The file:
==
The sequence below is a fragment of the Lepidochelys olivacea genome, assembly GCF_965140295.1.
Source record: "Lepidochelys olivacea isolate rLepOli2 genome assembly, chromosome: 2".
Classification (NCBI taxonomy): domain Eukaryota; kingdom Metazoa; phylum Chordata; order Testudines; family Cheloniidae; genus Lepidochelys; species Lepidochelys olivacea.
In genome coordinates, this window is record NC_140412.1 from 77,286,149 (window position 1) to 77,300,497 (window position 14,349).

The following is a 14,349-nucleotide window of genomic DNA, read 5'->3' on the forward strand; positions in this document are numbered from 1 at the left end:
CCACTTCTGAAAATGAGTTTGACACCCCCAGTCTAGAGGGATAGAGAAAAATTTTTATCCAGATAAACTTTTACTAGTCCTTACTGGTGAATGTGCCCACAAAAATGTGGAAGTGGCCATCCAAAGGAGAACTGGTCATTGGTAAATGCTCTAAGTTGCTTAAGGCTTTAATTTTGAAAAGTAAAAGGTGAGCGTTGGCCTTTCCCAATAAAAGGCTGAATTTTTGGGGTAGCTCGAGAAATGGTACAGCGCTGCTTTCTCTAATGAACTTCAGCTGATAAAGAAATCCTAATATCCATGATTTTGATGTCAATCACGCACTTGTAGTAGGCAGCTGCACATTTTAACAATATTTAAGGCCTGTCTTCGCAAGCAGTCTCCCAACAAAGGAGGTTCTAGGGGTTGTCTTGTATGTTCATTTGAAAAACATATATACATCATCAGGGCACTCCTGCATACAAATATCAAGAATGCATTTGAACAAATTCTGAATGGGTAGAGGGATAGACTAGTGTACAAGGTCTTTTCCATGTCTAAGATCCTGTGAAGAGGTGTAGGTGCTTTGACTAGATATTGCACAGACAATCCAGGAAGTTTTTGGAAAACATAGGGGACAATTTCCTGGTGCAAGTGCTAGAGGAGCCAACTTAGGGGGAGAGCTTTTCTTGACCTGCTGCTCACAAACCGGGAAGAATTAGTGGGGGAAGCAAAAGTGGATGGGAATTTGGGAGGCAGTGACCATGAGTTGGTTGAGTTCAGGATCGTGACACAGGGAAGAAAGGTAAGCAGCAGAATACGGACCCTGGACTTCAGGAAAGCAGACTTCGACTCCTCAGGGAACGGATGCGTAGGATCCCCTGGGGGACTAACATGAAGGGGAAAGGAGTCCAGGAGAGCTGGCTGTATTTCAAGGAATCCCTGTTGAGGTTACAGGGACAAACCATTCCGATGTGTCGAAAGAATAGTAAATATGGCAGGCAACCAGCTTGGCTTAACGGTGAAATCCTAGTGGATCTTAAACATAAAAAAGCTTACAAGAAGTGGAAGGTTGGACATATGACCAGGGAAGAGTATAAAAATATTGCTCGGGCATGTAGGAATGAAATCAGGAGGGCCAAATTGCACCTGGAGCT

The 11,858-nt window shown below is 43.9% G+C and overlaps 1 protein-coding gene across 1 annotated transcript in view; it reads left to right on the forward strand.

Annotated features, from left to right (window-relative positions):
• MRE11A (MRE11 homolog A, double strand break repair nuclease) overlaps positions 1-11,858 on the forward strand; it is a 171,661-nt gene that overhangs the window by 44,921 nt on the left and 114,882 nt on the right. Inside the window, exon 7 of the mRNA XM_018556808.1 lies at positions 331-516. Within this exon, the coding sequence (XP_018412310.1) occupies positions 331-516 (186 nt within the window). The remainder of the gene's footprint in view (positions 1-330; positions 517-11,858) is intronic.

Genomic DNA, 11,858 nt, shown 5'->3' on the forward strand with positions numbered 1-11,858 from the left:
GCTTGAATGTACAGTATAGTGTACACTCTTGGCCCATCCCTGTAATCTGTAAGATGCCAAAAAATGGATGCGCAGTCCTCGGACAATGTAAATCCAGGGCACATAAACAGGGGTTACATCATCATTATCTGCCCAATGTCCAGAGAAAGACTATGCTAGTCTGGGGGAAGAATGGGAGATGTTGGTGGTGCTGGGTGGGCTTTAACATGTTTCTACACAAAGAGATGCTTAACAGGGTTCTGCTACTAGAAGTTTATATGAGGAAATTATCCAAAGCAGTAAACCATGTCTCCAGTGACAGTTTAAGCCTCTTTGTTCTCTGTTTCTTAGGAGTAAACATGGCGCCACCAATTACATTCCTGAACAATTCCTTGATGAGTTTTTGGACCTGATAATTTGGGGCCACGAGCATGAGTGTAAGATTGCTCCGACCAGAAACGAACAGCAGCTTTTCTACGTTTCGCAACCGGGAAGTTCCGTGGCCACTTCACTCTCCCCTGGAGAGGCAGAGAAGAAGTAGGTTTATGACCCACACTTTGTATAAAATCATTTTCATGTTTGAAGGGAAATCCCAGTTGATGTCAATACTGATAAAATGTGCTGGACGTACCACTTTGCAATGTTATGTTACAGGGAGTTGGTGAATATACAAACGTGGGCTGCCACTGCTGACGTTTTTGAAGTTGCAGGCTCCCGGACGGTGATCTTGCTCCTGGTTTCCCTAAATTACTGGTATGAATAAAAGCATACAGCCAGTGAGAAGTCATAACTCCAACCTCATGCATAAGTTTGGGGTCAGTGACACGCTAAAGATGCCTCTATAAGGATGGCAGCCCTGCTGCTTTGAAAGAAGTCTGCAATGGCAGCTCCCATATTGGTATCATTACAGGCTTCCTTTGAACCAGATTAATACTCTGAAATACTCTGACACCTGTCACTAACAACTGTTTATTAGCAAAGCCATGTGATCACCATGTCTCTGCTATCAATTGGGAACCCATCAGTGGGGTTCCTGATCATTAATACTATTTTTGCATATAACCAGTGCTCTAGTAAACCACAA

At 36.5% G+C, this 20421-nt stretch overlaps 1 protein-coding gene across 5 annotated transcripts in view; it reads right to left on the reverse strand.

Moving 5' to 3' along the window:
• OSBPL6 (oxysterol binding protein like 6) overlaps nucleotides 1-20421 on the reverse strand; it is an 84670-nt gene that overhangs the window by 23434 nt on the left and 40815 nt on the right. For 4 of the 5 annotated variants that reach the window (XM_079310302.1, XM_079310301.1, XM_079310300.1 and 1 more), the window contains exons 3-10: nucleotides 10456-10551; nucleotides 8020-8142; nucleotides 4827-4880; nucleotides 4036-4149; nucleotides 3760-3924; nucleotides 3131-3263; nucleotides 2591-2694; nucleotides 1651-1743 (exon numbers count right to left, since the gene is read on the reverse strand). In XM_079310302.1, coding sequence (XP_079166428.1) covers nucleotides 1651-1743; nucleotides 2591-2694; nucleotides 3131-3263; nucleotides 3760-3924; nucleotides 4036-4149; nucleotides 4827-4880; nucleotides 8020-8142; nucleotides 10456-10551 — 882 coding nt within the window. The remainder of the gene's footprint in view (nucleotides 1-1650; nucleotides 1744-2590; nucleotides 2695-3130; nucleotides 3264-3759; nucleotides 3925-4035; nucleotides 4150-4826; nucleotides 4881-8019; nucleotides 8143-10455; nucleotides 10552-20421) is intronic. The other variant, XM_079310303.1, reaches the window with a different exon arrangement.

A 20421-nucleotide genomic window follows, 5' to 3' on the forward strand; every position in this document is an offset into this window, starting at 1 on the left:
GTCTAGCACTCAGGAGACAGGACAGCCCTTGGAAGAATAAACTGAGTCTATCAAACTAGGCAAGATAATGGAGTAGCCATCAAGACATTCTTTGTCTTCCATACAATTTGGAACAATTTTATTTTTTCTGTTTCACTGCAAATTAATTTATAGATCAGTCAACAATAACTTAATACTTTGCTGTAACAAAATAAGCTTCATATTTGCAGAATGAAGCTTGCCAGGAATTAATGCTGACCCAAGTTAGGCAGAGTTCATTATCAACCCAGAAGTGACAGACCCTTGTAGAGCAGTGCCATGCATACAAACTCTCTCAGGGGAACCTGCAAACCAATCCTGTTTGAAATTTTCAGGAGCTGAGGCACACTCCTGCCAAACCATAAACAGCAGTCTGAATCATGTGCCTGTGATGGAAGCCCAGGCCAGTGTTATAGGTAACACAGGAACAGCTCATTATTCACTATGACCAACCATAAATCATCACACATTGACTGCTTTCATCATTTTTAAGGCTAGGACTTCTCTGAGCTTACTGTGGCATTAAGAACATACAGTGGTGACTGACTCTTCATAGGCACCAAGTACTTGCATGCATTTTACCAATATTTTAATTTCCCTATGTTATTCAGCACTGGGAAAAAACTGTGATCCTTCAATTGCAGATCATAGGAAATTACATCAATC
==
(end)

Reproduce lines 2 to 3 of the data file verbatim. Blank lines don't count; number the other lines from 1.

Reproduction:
Source record: "Lepidochelys olivacea isolate rLepOli2 genome assembly, chromosome: 2".
Classification (NCBI taxonomy): domain Eukaryota; kingdom Metazoa; phylum Chordata; order Testudines; family Cheloniidae; genus Lepidochelys; species Lepidochelys olivacea.